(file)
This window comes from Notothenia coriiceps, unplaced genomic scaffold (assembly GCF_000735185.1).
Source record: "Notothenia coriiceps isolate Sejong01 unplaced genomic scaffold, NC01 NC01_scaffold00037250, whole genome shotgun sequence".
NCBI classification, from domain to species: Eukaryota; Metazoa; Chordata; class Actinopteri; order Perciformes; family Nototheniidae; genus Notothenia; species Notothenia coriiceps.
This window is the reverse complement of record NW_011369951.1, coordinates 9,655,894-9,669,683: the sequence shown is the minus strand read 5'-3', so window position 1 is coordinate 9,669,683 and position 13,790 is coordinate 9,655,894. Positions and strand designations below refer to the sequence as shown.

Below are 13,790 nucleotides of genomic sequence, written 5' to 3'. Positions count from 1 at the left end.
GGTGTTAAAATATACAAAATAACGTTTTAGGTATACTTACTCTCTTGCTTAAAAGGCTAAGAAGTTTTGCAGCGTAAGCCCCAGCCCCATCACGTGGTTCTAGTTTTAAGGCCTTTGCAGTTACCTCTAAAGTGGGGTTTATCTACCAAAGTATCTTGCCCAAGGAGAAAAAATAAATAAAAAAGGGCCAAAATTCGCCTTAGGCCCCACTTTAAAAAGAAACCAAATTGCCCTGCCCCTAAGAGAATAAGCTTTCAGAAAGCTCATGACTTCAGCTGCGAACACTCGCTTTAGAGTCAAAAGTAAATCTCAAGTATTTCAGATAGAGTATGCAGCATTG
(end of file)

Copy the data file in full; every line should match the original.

This window comes from Notothenia coriiceps, unplaced genomic scaffold (assembly GCF_000735185.1).
Source record: "Notothenia coriiceps isolate Sejong01 unplaced genomic scaffold, NC01 NC01_scaffold00037250, whole genome shotgun sequence".
NCBI classification, from domain to species: Eukaryota; Metazoa; Chordata; class Actinopteri; order Perciformes; family Nototheniidae; genus Notothenia; species Notothenia coriiceps.
This window is the reverse complement of record NW_011369951.1, coordinates 9,655,894-9,669,683: the sequence shown is the minus strand read 5'-3', so window position 1 is coordinate 9,669,683 and position 13,790 is coordinate 9,655,894. Positions and strand designations below refer to the sequence as shown.

Below are 13,790 nucleotides of genomic sequence, written 5' to 3'. Positions count from 1 at the left end.
GGTGTTAAAATATACAAAATAACGTTTTAGGTATACTTACTCTCTTGCTTAAAAGGCTAAGAAGTTTTGCAGCGTAAGCCCCAGCCCCATCACGTGGTTCTAGTTTTAAGGCCTTTGCAGTTACCTCTAAAGTGGGGTTTATCTACCAAAGTATCTTGCCCAAGGAGAAAAAATAAATAAAAAAGGGCCAAAATTCGCCTTAGGCCCCACTTTAAAAAGAAACCAAATTGCCCTGCCCCTAAGAGAATAAGCTTTCAGAAAGCTCATGACTTCAGCTGCGAACACTCGCTTTAGAGTCAAAAGTAAATCTCAAGTATTTCAGATAGAGTATGCAGCATTG